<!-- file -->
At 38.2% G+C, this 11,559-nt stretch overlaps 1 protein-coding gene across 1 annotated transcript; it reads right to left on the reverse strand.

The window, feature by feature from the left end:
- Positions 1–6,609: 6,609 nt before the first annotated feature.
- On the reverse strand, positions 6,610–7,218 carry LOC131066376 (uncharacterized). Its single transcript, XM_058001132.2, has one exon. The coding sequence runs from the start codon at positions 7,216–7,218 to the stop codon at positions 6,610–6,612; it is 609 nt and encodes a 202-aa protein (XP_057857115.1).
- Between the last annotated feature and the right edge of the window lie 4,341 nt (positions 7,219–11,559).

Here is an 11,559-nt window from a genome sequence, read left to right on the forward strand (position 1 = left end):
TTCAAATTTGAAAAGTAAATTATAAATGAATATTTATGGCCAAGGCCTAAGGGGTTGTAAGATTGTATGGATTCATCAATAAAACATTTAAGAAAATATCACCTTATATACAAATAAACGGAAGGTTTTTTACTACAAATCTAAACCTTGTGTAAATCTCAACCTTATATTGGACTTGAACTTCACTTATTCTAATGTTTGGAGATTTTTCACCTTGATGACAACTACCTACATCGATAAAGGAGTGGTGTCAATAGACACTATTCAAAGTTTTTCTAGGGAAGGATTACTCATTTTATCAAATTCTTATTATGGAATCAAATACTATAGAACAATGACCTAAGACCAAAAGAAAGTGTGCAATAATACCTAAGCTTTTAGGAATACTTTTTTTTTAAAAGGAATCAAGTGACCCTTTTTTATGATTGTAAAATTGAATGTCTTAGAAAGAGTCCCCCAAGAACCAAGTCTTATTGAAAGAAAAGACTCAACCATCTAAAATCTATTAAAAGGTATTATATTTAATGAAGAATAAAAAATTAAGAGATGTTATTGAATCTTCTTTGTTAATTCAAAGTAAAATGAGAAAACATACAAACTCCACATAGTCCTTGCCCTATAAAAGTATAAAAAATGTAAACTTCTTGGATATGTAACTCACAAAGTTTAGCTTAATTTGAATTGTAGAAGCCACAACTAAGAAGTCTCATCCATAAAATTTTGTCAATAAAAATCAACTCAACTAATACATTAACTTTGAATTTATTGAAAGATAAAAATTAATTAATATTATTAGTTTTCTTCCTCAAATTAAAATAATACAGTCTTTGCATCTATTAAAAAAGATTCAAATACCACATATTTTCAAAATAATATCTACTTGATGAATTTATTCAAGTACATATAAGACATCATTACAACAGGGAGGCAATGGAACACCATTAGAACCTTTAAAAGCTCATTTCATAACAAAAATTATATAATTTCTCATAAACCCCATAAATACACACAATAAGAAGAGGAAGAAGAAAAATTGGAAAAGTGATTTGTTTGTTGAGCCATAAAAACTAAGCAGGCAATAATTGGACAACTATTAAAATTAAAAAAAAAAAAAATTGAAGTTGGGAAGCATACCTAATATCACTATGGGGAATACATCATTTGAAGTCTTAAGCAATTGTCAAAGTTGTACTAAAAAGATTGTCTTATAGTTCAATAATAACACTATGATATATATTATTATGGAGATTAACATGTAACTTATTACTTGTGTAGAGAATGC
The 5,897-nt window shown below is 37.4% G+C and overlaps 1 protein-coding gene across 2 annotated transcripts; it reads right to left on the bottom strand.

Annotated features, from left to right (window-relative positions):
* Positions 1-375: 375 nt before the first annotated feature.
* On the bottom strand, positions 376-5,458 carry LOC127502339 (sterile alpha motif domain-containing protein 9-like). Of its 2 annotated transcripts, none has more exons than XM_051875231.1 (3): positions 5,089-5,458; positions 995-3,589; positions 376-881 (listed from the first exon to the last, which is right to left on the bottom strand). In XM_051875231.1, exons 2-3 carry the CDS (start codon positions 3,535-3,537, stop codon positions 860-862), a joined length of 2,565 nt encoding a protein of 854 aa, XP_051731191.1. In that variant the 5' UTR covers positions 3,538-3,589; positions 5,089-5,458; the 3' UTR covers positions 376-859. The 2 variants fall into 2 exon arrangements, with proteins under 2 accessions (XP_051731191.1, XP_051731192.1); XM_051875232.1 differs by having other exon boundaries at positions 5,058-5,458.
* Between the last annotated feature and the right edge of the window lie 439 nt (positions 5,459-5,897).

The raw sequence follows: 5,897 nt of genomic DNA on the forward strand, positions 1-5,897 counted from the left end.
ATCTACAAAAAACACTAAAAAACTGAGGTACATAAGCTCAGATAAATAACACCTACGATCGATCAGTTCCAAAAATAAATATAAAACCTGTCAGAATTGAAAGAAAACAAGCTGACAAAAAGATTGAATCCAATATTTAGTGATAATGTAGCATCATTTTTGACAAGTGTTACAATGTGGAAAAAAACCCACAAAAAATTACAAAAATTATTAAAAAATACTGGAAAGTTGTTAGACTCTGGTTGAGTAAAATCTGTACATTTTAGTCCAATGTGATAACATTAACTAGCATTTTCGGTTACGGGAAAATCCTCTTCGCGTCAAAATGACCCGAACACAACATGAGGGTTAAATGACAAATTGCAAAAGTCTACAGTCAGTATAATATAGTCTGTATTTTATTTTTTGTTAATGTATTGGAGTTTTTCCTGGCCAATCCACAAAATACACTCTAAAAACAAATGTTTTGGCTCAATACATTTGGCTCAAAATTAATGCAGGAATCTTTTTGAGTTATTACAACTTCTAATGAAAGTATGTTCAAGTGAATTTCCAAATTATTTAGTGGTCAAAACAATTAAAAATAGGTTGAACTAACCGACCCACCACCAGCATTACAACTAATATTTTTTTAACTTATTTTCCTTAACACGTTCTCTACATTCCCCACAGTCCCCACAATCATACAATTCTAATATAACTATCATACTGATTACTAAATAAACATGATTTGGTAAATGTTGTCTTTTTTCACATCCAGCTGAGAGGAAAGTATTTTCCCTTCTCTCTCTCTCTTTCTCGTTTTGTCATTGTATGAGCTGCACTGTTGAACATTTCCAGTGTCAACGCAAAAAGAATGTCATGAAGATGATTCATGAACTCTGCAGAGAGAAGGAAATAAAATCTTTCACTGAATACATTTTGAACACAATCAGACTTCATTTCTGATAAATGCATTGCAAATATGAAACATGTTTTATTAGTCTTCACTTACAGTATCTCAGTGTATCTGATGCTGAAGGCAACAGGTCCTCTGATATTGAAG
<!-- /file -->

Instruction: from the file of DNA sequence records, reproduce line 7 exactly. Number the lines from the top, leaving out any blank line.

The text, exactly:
TTCAAATTTGAAAAGTAAATTATAAATGAATATTTATGGCCAAGGCCTAAGGGGTTGTAAGATTGTATGGATTCATCAATAAAACATTTAAGAAAATATCACCTTATATACAAATAAACGGAAGGTTTTTTACTACAAATCTAAACCTTGTGTAAATCTCAACCTTATATTGGACTTGAACTTCACTTATTCTAATGTTTGGAGATTTTTCACCTTGATGACAACTACCTACATCGATAAAGGAGTGGTGTCAATAGACACTATTCAAAGTTTTTCTAGGGAAGGATTACTCATTTTATCAAATTCTTATTATGGAATCAAATACTATAGAACAATGACCTAAGACCAAAAGAAAGTGTGCAATAATACCTAAGCTTTTAGGAATACTTTTTTTTTAAAAGGAATCAAGTGACCCTTTTTTATGATTGTAAAATTGAATGTCTTAGAAAGAGTCCCCCAAGAACCAAGTCTTATTGAAAGAAAAGACTCAACCATCTAAAATCTATTAAAAGGTATTATATTTAATGAAGAATAAAAAATTAAGAGATGTTATTGAATCTTCTTTGTTAATTCAAAGTAAAATGAGAAAACATACAAACTCCACATAGTCCTTGCCCTATAAAAGTATAAAAAATGTAAACTTCTTGGATATGTAACTCACAAAGTTTAGCTTAATTTGAATTGTAGAAGCCACAACTAAGAAGTCTCATCCATAAAATTTTGTCAATAAAAATCAACTCAACTAATACATTAACTTTGAATTTATTGAAAGATAAAAATTAATTAATATTATTAGTTTTCTTCCTCAAATTAAAATAATACAGTCTTTGCATCTATTAAAAAAGATTCAAATACCACATATTTTCAAAATAATATCTACTTGATGAATTTATTCAAGTACATATAAGACATCATTACAACAGGGAGGCAATGGAACACCATTAGAACCTTTAAAAGCTCATTTCATAACAAAAATTATATAATTTCTCATAAACCCCATAAATACACACAATAAGAAGAGGAAGAAGAAAAATTGGAAAAGTGATTTGTTTGTTGAGCCATAAAAACTAAGCAGGCAATAATTGGACAACTATTAAAATTAAAAAAAAAAAAAATTGAAGTTGGGAAGCATACCTAATATCACTATGGGGAATACATCATTTGAAGTCTTAAGCAATTGTCAAAGTTGTACTAAAAAGATTGTCTTATAGTTCAATAATAACACTATGATATATATTATTATGGAGATTAACATGTAACTTATTACTTGTGTAGAGAATGC